In microbial cells, inorganic polyphosphate (polyP) plays a significant role in increasing cell resistance to unfavorable environmental conditions and in regulating different biochemical processes. polyP is a polyfunctional compound. The most important of its functions are the following: phosphate and energy reservation, cation sequestration and storage, membrane channel formation, participation in phosphate transport, involvement in cell envelope formation and function, gene activity control, regulation of enzyme activities, and a vital role in stress response and stationary-phase adaptation. The functions of polyP have changed greatly during the evolution of living organisms. In prokaryotes, the most important functions are as an energy source and a phosphate reserve. In eukaryotic microorganisms, the regulatory functions predominate. Therefore, a great difference is observed between prokaryotes and eukaryotes in their polyP-metabolizing enzymes. Some key prokaryotic enzymes are not present in eukaryotes, and conversely, eukaryotes have developed new polyP-metabolizing enzymes that are not present in prokaryotes. The synthesis and degradation of polyP in each specialized organelle and compartment of eukaryotic cells are mediated by different sets of enzymes. This is consistent with the endosymbiotic hypothesis of eukaryotic cell origin.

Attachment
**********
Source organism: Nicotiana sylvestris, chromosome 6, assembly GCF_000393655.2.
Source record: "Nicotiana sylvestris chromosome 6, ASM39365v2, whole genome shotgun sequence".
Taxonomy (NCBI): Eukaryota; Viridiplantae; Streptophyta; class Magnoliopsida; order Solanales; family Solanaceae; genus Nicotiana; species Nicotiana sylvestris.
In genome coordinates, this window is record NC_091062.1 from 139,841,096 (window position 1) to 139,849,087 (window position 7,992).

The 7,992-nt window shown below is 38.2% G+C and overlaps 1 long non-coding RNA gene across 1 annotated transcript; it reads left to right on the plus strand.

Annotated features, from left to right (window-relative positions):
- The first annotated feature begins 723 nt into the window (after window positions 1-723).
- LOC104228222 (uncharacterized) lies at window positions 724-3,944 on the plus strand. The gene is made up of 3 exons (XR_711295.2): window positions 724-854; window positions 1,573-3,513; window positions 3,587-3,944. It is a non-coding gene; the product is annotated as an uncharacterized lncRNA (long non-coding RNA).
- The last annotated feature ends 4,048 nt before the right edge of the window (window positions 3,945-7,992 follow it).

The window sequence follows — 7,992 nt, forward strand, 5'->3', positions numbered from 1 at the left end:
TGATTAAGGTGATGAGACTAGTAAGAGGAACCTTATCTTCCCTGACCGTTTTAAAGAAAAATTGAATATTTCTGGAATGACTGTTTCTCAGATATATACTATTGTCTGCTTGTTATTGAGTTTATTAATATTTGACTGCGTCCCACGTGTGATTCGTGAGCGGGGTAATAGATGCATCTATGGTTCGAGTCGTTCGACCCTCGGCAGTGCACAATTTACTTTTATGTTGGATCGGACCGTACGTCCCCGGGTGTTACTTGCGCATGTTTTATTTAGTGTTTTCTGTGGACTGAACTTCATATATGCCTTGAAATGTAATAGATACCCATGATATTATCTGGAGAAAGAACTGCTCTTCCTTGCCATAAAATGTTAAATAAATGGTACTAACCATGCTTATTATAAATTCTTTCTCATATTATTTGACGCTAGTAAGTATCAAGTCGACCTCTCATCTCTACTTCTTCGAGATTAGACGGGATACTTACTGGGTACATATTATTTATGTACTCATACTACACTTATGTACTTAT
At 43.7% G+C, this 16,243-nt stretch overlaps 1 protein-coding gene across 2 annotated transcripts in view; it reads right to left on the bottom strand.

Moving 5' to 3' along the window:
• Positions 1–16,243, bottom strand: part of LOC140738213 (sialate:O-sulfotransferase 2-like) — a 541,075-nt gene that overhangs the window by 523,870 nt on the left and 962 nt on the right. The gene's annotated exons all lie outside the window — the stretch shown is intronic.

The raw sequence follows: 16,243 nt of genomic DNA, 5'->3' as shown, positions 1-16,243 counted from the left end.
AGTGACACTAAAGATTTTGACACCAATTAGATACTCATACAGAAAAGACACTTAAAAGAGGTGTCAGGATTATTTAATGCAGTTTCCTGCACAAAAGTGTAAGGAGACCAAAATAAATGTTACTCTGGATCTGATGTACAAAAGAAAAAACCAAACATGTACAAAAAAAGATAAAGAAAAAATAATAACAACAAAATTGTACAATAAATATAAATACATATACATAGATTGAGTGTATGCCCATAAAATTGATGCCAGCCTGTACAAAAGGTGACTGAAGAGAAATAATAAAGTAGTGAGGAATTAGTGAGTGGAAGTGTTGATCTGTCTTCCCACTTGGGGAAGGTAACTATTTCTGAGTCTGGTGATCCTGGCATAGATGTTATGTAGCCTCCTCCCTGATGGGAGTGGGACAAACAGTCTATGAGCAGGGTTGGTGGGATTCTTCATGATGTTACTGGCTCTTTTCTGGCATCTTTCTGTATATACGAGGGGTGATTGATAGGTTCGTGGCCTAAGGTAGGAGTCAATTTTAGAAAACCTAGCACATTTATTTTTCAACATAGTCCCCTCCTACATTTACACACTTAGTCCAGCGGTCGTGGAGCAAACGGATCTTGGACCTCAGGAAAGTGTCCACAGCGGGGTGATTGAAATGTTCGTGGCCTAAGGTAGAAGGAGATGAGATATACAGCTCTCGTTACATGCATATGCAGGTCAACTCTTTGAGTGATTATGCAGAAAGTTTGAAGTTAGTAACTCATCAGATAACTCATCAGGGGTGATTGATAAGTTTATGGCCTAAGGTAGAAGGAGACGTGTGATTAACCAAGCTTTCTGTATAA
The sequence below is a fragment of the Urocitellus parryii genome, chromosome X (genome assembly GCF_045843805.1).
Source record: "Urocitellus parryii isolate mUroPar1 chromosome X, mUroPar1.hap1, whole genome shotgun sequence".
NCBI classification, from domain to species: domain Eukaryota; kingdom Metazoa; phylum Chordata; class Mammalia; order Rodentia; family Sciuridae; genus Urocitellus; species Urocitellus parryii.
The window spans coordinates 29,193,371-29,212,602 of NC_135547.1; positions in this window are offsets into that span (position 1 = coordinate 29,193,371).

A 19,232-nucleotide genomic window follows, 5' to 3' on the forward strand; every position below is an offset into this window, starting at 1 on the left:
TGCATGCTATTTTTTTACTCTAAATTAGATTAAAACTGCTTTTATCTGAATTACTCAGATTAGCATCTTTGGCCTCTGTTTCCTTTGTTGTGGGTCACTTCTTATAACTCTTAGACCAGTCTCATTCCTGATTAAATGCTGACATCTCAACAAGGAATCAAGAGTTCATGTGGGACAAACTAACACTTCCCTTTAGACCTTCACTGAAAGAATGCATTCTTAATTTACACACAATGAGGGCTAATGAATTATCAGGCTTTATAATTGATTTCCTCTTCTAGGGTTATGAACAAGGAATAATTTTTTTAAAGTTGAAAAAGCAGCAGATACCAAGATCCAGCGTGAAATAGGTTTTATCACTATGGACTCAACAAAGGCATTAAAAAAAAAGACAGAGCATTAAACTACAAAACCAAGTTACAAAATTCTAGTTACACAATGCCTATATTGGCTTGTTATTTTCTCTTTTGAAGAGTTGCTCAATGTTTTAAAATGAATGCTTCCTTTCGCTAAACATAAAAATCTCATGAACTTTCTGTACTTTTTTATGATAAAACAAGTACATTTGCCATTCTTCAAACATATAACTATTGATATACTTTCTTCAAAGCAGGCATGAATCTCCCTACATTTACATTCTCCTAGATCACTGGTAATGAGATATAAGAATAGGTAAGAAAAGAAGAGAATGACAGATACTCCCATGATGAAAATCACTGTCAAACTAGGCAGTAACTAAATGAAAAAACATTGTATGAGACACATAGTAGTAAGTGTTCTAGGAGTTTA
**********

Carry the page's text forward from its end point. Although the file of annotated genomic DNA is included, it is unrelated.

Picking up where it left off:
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  • Article Type: Review Article
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